Billy Connolly discusses his struggles with alcoholism
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Many can enjoy a tipple or two without it developing into an addiction. For some people, however, they could be beginning to feel the pull of alcoholism without realising. Symptoms of alcoholism often co-occur, the Alcohol Rehab Guide noted, with some of the most common signs including:
- Experiencing temporary blackouts or short-term memory loss
- Exhibiting signs of irritability and extreme mood swings
- Making excuses for drinking such as to relax, deal with stress or to feel normal
- Choosing drinking over other responsibilities and obligations
- Becoming isolated and distant from friends and family members
- Drinking alone or in secrecy
- Feeling hungover when not drinking
- Changing appearance and group of acquaintances you hang out with.
There is the CAGE questionnaire that can measure the severity of a drinking problem.
- Have you ever felt you should cut down on your drinking?
- Have people annoyed you by criticising your drinking?
- Have you ever felt bad or guilty about your drinking?
- Have you ever had a drink first thing in the morning to steady your nerves or get over a hangover?
If you have answered yes to two or more CAGE questions, “you should seek professional medical assistance”.
For help to cut down on your drinking, you can contact your doctor.
Long-term drinking has adverse effects on your health, including life-threatening complications.
“Denial is one of the main reasons why millions of people do not receive treatment for alcoholism,” the experts noted.
People in denial may attribute their drinking habits to other people or life circumstances.
Defensiveness is common when somebody mentions an excessive drinking pattern.
The NHS certified: “To keep health risks from alcohol to a low level, both men and women are advised not to regularly drink more than 14 units a week.”
One unit of alcohol is equivalent to a single shot measure (25ml) of spirits (25ml, ABV 40 percent).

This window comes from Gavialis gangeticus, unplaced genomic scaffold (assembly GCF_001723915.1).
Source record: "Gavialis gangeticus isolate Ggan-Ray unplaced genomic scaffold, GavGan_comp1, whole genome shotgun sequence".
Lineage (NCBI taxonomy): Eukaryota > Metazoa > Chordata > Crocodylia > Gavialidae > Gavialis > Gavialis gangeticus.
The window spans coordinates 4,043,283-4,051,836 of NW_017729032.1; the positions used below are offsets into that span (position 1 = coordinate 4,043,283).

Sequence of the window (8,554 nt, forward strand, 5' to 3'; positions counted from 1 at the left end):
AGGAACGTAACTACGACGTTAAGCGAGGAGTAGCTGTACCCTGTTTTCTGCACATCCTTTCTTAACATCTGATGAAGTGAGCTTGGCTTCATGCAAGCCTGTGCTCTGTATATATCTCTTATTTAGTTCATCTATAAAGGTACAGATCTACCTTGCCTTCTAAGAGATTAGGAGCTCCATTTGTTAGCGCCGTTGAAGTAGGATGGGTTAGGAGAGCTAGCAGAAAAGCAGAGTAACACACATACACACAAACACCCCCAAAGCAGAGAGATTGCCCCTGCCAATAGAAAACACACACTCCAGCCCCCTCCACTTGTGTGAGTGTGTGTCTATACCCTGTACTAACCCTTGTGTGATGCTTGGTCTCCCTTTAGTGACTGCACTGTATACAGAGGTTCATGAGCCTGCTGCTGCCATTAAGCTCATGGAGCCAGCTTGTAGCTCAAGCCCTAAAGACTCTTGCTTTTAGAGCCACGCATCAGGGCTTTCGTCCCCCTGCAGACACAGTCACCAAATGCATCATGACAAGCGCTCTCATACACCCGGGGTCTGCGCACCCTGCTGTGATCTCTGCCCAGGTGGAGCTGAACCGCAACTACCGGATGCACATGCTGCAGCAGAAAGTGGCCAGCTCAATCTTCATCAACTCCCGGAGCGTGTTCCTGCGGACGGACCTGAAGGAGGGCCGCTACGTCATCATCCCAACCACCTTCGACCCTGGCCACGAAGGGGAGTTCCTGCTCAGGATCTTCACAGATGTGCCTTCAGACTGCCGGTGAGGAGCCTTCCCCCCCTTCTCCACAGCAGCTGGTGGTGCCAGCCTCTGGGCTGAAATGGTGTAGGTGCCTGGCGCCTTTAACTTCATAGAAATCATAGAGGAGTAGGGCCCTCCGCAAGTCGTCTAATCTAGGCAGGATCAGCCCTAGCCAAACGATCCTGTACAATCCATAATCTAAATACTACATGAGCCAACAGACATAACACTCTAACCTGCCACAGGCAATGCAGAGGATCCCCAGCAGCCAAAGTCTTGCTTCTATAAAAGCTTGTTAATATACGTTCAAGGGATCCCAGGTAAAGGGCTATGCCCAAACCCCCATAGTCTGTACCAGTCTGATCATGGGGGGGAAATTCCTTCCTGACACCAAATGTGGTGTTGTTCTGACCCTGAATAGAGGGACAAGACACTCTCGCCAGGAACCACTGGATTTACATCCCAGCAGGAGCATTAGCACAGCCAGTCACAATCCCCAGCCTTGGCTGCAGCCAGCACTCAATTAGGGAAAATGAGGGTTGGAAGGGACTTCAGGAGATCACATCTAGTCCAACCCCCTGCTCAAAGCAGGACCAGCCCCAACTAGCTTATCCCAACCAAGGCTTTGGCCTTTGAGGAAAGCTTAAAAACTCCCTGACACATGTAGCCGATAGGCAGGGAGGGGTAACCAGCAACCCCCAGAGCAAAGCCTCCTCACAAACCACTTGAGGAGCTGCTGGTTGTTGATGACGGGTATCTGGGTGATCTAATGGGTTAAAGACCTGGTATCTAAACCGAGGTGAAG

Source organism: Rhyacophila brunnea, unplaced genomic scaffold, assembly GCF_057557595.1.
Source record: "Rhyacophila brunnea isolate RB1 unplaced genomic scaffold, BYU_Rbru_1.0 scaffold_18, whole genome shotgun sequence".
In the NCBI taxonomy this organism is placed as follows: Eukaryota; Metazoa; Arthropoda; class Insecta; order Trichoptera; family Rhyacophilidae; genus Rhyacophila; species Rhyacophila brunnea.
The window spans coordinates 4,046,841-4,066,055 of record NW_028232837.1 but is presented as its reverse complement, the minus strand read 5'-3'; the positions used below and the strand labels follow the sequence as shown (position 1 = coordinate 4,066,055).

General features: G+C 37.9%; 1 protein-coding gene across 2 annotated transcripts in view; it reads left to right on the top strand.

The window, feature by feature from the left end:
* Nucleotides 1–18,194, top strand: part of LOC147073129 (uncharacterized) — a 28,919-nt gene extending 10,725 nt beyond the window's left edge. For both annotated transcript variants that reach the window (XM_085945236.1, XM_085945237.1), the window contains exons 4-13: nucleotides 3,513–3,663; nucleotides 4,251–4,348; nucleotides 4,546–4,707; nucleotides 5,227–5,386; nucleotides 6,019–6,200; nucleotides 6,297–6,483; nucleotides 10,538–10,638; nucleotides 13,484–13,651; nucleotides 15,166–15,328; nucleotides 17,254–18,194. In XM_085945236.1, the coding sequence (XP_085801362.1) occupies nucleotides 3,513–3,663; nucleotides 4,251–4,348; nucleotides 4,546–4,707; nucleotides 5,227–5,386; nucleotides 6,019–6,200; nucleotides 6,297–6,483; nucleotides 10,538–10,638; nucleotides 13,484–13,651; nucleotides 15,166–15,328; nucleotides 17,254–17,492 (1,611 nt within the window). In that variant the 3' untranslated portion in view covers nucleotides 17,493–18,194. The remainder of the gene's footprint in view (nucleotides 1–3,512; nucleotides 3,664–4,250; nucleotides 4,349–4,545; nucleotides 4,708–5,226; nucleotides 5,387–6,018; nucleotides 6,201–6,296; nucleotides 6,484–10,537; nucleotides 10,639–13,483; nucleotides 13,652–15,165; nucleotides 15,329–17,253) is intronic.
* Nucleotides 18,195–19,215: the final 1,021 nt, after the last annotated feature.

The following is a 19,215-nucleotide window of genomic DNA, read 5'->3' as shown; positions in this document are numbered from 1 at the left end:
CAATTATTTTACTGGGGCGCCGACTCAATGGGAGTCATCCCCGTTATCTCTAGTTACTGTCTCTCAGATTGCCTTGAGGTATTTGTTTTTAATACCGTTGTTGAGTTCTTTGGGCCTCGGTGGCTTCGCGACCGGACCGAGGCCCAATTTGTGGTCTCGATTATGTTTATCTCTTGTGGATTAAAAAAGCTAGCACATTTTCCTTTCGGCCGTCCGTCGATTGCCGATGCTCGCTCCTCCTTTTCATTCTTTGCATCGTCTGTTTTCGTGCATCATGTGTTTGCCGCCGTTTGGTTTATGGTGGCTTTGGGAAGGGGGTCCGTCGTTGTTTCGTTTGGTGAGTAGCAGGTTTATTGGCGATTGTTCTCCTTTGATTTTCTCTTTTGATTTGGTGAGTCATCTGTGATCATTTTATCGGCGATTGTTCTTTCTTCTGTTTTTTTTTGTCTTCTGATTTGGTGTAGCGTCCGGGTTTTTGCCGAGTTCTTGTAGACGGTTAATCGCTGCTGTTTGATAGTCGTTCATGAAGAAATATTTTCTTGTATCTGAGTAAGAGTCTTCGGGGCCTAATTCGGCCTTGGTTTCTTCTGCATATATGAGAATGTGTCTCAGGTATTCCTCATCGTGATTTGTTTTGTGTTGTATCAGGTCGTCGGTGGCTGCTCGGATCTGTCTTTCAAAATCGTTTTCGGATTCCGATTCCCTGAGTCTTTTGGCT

A small glass (125ml, ABV 12 percent) of wine is equivalent to 1.5 units of alcohol.
- Standard 175ml of wine – 2.1 units
- Large 250ml of wine – 3 units
- Pint of lager/beer/cider (ABV 3.6 percent) – 2 units
- Pint of lager/beer/cider (ABV 5.2 percent) – 3 units
The NHS continued: “If you drink as much as 14 units a week, it’s best to spread this evenly over three or more days.
“If you’re trying to reduce the amount of alcohol you drink, it’s a good idea to have several alcohol-free days each week.”
In the short-term, alcohol misuse increases the risk of injuries, violent behaviour, unprotected sex, and loss of personal possessions.
Alcohol poisoning may lead to vomiting, seizures, and falling unconscious.
In the long term, persistent alcohol misuse increases the risk of heart disease, stroke, cancer, and liver disease.
Moreover, for some people, alcohol misuse can lead to relationship issues, homelessness, and unemployment.
Dependent drinkers typically experience physical and psychological withdrawal symptoms they suddenly cut down or stop drinking, such as:
- Hand tremors
It’s for this reason that people who have a drinking problem are encouraged to seek support from a medical professional before attempting to stop drinking.
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